The Top 5 Reasons to Work in a School

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Working in a school comes with challenges, but it can also be one of the most satisfying employment experiences a person can have. Watching children learn and develop is inspirational. Being part of that growth is rewarding. School staff members have opportunities to build profound relationships with young people and provide help and guidance that not all children receive at home. They also have a schedule with time off for national holidays and vacation periods, which works well for parents with children who are in grade school.

Being Inspired

  • Watching children learn about unfamiliar topics and master new skills can reignite your own desire to learn. Student growth can remind you of how important education is and how amazing the human brain can be. By working in a school, you also have the opportunity to be an inspiration to young people. You can introduce students to subjects they would never have known about or been interested in. Consequently, you can influence their future studies or career paths.

Feeling Rewarded

  • Helping students reach their potential is highly rewarding because, in many cases, you play a significant role in their improvement. In a school, you can watch struggling students gradually become successful. Many children must overcome great obstacles. Playing a role in a young person's eventual success makes working in a school fulfilling. In fact, education and special education are now among the top 20 college majors that lead to satisfying careers, according to a PayScale College Salary report.

Building Relationships

  • Whether you are a teacher, secretary, nurse, custodian, chef or cafeteria server or an assistant or administrator, working in a school provides numerous opportunities throughout the day to interact with young people. Some children don't have the kind of attention at home that they need and deserve. Nurturing relationships with adults can serve as a foundation for a child's social and intellectual growth, according to T. Berry Brazelton, M.D., and Stanley I. Greenspan, M.D., in their Scholastic article, "Why Children Need Ongoing Nurturing Relationships." For children, communicating with adults in school may be a very important part of their lives. Consequently, your interaction with school children may play a big role in their development.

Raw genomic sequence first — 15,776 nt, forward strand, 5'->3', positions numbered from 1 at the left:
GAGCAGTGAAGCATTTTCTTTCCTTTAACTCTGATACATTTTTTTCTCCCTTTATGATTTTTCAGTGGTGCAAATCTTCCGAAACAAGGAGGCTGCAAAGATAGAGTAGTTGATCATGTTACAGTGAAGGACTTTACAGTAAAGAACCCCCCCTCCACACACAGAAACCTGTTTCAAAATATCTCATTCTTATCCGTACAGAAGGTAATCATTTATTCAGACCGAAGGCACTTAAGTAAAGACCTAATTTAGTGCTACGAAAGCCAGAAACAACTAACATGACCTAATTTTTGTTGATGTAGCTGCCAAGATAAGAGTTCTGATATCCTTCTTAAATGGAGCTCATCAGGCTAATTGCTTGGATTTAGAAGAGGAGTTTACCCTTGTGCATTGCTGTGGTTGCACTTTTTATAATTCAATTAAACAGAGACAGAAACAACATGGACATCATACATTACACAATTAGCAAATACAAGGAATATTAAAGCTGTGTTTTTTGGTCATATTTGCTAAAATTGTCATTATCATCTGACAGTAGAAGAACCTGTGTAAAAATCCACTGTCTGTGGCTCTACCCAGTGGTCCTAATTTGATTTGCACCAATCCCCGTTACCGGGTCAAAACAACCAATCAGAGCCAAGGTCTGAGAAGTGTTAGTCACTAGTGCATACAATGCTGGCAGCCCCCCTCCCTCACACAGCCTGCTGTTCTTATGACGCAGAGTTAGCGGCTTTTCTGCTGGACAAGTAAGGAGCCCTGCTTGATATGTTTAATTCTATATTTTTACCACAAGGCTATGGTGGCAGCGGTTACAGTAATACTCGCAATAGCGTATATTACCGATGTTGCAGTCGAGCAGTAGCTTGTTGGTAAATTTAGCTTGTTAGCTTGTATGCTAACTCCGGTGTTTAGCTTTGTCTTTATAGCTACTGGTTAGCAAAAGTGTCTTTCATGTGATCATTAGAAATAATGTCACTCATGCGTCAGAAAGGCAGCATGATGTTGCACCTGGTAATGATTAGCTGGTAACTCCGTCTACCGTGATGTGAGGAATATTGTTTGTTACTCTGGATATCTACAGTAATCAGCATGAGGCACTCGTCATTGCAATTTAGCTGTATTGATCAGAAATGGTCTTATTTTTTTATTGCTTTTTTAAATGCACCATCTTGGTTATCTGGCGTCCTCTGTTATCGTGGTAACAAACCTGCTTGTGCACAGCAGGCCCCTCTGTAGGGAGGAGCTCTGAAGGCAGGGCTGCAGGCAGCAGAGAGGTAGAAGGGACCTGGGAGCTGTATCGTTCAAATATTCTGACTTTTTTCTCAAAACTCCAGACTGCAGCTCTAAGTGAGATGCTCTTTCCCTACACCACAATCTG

Focusing Outward

  • In today's world, many people lead busy, fast-paced lives. It is easy to become self-focused. A job in a school pushes you to focus outwardly and give energy to others, which can be invigorating and even relieving. In her "Psychology Today" article, "The Moment of Youth: How to Change a Teenager's Life," Marilyn Price-Mitchell, Ph.D., uses the term "other-focused" to explain that role models focus on others rather than primarily on themselves. Focusing on others allows you to step outside yourself and your own worries or problems to give to others. You have an opportunity to become a role model as an encouraging guide or leader, servicing and giving back to your community.

Spending Time With Family

  • School jobs, particularly teaching jobs, require a significant amount of work. While you may have to bring work home with you, you have a greater chance of being home in the afternoons with your children if they are on a similar schedule. You may also receive the same or similar vacations as your kids, especially if they are in the same school system. Week-long vacations and national holidays off are a perk. School staff members usually have some training seminars to attend during the summer, but employees generally have a lengthy summer break to spend time with their friends and families.

References

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